Tennessee election review

The statewide primary for Tennessee was held on August 6, 2020. Candidates competed to advance to the general election scheduled for November 3, 2020.

Candidates ran in elections for the following offices:

U.S. Senate:

Incumbent Lamar Alexander (R) did not file for re-election, leaving the seat open. Five Democrats and 15 Republican candidates competed in partisan primaries. Unofficial results show Marquita Bradshaw (D) and Bill Hagerty (R) advanced from their respective primaries.

U.S. House:
All of Tennessee’s nine U.S. House seats are up for election this year. U.S. House District 1 incumbent Phil Roe (R) was the only representative that did not file for re-election. Three incumbents—two Democrats and one Republican—faced primary challengers. The remaining five incumbents, all Republican, did not face primary challengers. No incumbents lost their bids for re-election, according to unofficial results.
• District 1: Three Democrats and 16 Republicans competed in partisan primaries. Blair Walsingham (D) and Diana Harshbarger (R) advanced from their respective primaries.
• District 2: Incumbent Tim Burchett (R) was unopposed in the Republican primary. Renee Hoyos (D) advanced from the Democratic primary.
• District 3: Incumbent Charles J. Fleischmann (R) was unopposed in the Republican primary. Candidate Meg Gorman (D) was also unopposed in the Democratic primary.
• District 4: Incumbent Scott DesJarlais (R) defeated two challengers in the Republican primary. Christopher Hale (D) advanced from the Democratic primary.
• District 5: Incumbent Jim Cooper (D) defeated two challengers in the Democratic primary. No Republican candidates were on the ballot.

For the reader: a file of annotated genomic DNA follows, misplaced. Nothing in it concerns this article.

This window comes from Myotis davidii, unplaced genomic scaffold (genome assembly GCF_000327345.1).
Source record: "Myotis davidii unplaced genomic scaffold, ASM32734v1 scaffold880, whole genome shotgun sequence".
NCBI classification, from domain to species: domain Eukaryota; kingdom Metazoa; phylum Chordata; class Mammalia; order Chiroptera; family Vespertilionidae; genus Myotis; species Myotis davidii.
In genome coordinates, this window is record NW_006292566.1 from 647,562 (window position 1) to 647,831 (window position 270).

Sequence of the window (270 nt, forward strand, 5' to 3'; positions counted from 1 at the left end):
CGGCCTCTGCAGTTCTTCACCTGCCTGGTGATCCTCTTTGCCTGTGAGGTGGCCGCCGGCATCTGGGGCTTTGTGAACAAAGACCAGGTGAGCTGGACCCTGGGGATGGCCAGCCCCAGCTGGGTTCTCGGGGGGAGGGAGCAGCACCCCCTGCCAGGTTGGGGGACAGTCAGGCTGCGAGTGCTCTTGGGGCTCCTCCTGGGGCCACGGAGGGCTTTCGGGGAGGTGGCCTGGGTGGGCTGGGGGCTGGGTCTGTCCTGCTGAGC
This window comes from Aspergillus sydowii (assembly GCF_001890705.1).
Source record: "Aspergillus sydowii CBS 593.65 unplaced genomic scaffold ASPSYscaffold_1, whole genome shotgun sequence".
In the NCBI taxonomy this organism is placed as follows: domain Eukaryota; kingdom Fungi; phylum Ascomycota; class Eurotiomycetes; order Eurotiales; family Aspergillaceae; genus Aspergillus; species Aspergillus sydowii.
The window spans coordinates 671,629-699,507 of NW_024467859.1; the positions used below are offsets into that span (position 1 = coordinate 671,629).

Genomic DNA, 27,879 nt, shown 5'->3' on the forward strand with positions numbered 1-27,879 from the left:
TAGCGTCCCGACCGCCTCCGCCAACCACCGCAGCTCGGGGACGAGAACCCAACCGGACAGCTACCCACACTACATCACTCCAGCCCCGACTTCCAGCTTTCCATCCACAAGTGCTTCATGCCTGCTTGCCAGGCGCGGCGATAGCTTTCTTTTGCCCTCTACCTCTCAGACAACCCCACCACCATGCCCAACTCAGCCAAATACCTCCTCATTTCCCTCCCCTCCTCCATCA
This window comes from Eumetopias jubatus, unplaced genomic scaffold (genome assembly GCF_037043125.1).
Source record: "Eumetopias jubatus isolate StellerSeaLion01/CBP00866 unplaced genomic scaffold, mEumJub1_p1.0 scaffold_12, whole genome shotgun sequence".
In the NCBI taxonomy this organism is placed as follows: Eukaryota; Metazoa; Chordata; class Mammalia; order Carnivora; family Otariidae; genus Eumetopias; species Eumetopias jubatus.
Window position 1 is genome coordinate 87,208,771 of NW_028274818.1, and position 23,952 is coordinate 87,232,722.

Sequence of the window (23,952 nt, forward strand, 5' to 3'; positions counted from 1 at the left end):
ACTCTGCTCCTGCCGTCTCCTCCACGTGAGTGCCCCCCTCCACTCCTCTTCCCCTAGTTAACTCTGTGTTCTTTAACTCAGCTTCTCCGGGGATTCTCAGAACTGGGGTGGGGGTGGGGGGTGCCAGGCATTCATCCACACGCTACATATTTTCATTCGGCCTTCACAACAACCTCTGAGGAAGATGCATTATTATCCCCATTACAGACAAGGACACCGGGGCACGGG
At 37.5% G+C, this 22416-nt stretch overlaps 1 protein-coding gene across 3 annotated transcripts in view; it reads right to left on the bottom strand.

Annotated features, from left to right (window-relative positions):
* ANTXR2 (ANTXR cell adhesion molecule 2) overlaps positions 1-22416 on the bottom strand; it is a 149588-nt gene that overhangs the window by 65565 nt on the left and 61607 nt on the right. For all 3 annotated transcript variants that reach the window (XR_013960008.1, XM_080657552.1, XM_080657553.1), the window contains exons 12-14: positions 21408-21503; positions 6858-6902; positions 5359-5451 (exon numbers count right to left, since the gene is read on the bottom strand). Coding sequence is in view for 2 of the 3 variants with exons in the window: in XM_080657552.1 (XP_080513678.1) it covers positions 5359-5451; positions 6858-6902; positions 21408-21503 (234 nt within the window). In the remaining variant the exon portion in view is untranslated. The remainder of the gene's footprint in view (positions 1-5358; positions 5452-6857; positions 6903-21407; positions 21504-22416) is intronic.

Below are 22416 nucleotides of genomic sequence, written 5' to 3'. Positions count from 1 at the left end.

• District 6: Incumbent John Rose (R) was unopposed in the Republican primary. Candidate Christopher Finley (D) was also unopposed in the Democratic primary.
• District 7: Incumbent Mark Green (R) was unopposed in the Republican primary. Candidate Kiran Sreepada (D) was also unopposed in the Democratic primary.
• District 8:  Incumbent David Kustoff (R) was unopposed in the Republican primary. Erika Stotts Pearson (D) advanced from the Democratic primary.

• District 9: Incumbent Steve Cohen (D) defeated two challengers in the Democratic primary. Charlotte Bergmann (R) was unopposed in the Republican primary.

State Senate:
The chamber has five Democrats and 28 Republicans. Sixteen of 33 seats are up for election. A majority in the chamber requires 17 seats.

• Fifteen incumbents filed for re-election. No incumbents lost their bids for re-election, according to unofficial results.

State House:
The chamber has 26 Democrats and 73 Republicans. All 99 seats are up for election. A majority in the chamber requires 50 seats.
• Ninety-three incumbents filed for re-election. Three incumbents—James Van Huss (R-6), Matthew Hill (R-7), and Thomas R. Tillis (R-92)—were defeated in the primary, according to unofficial results.

• The District 15 race remains too close to call.

One seat on the Tennessee Court of Appeals was up for retention election. According to unofficial results, Western Section incumbent Carma Dennis McGee won her retention election. McGee will serve the remainder of an eight-year term, which is set to expire in 2024.

Ballotpedia also covered general local elections in the following areas:
• Shelby County
• Nashville
• Clarksville-Montgomery County School System
• Hamilton County School District
• Knox County School District
• Metropolitan Nashville Public Schools
• Rutherford County Schools
• Shelby County Schools

• Williamson County Schools

Entering the 2020 election, Tennessee’s U.S. congressional delegation has two Republican senators, two Democratic representatives, and seven Republican representatives. The U.S. Senate has 45 Democrats, 53 Republicans, and two independents who caucus with the Democratic Party. Only 33 out of 100 Senate seats are up for regular election and two seats are up for special election. A majority in the chamber requires 51 seats. The U.S. House has 232 Democrats, 198 Republicans, one Libertarian, and four vacancies. All 435 seats are up for election. A majority in the chamber requires 218 seats.

Tennessee has a Republican state government trifecta. A trifecta exists when one political party simultaneously holds the governor’s office and majorities in both state legislative chambers.

The primary is the 37th to take place in the 2020 election cycle. The next primary is on August 8 in Hawaii.

Additional reading:



About the author

Marielle Bricker

Marielle Bricker is a staff writer at Ballotpedia. Contact us at editor@ballotpedia.org.

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